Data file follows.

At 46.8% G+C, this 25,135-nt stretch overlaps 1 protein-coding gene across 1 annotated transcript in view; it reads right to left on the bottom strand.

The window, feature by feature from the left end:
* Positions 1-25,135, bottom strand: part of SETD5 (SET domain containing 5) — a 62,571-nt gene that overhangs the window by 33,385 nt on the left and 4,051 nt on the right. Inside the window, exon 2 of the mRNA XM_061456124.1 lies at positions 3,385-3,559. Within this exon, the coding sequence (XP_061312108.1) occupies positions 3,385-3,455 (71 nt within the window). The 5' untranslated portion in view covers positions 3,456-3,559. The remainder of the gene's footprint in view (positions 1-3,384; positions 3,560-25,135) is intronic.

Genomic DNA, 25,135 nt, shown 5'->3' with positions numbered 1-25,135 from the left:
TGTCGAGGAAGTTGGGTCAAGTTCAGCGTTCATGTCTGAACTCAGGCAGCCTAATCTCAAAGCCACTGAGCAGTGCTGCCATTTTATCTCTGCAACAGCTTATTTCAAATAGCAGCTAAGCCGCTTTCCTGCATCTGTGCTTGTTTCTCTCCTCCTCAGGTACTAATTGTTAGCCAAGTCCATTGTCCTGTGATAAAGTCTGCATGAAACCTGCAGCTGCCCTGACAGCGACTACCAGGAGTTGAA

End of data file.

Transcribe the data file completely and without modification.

At 46.8% G+C, this 25,135-nt stretch overlaps 1 protein-coding gene across 1 annotated transcript in view; it reads right to left on the bottom strand.

The window, feature by feature from the left end:
* Positions 1-25,135, bottom strand: part of SETD5 (SET domain containing 5) — a 62,571-nt gene that overhangs the window by 33,385 nt on the left and 4,051 nt on the right. Inside the window, exon 2 of the mRNA XM_061456124.1 lies at positions 3,385-3,559. Within this exon, the coding sequence (XP_061312108.1) occupies positions 3,385-3,455 (71 nt within the window). The 5' untranslated portion in view covers positions 3,456-3,559. The remainder of the gene's footprint in view (positions 1-3,384; positions 3,560-25,135) is intronic.

Genomic DNA, 25,135 nt, shown 5'->3' with positions numbered 1-25,135 from the left:
TGTCGAGGAAGTTGGGTCAAGTTCAGCGTTCATGTCTGAACTCAGGCAGCCTAATCTCAAAGCCACTGAGCAGTGCTGCCATTTTATCTCTGCAACAGCTTATTTCAAATAGCAGCTAAGCCGCTTTCCTGCATCTGTGCTTGTTTCTCTCCTCCTCAGGTACTAATTGTTAGCCAAGTCCATTGTCCTGTGATAAAGTCTGCATGAAACCTGCAGCTGCCCTGACAGCGACTACCAGGAGTTGAA